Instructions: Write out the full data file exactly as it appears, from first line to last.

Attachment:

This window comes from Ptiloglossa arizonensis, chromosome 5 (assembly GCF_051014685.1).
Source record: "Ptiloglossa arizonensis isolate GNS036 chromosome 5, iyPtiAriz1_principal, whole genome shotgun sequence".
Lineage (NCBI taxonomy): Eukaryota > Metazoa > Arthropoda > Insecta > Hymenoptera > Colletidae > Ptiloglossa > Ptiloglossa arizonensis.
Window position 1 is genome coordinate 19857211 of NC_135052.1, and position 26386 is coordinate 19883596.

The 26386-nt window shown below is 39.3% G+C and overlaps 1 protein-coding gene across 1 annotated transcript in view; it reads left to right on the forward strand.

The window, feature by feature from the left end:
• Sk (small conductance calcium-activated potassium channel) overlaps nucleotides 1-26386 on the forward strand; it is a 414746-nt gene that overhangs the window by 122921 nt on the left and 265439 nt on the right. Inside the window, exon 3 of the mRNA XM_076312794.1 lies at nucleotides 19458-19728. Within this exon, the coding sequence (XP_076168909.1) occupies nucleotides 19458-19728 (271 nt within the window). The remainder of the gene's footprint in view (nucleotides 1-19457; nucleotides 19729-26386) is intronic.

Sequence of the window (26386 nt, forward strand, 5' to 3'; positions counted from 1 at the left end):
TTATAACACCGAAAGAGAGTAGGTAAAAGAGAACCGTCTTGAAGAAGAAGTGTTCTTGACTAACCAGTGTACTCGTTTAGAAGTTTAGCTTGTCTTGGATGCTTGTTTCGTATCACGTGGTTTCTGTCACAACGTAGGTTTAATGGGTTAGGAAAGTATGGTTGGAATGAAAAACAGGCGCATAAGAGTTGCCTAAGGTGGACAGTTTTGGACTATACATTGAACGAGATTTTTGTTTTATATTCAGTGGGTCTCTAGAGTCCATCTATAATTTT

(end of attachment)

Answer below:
This window comes from Ptiloglossa arizonensis, chromosome 5 (assembly GCF_051014685.1).
Source record: "Ptiloglossa arizonensis isolate GNS036 chromosome 5, iyPtiAriz1_principal, whole genome shotgun sequence".
Lineage (NCBI taxonomy): Eukaryota > Metazoa > Arthropoda > Insecta > Hymenoptera > Colletidae > Ptiloglossa > Ptiloglossa arizonensis.
Window position 1 is genome coordinate 19857211 of NC_135052.1, and position 26386 is coordinate 19883596.

The 26386-nt window shown below is 39.3% G+C and overlaps 1 protein-coding gene across 1 annotated transcript in view; it reads left to right on the forward strand.

The window, feature by feature from the left end:
• Sk (small conductance calcium-activated potassium channel) overlaps nucleotides 1-26386 on the forward strand; it is a 414746-nt gene that overhangs the window by 122921 nt on the left and 265439 nt on the right. Inside the window, exon 3 of the mRNA XM_076312794.1 lies at nucleotides 19458-19728. Within this exon, the coding sequence (XP_076168909.1) occupies nucleotides 19458-19728 (271 nt within the window). The remainder of the gene's footprint in view (nucleotides 1-19457; nucleotides 19729-26386) is intronic.

Sequence of the window (26386 nt, forward strand, 5' to 3'; positions counted from 1 at the left end):
TTATAACACCGAAAGAGAGTAGGTAAAAGAGAACCGTCTTGAAGAAGAAGTGTTCTTGACTAACCAGTGTACTCGTTTAGAAGTTTAGCTTGTCTTGGATGCTTGTTTCGTATCACGTGGTTTCTGTCACAACGTAGGTTTAATGGGTTAGGAAAGTATGGTTGGAATGAAAAACAGGCGCATAAGAGTTGCCTAAGGTGGACAGTTTTGGACTATACATTGAACGAGATTTTTGTTTTATATTCAGTGGGTCTCTAGAGTCCATCTATAATTTT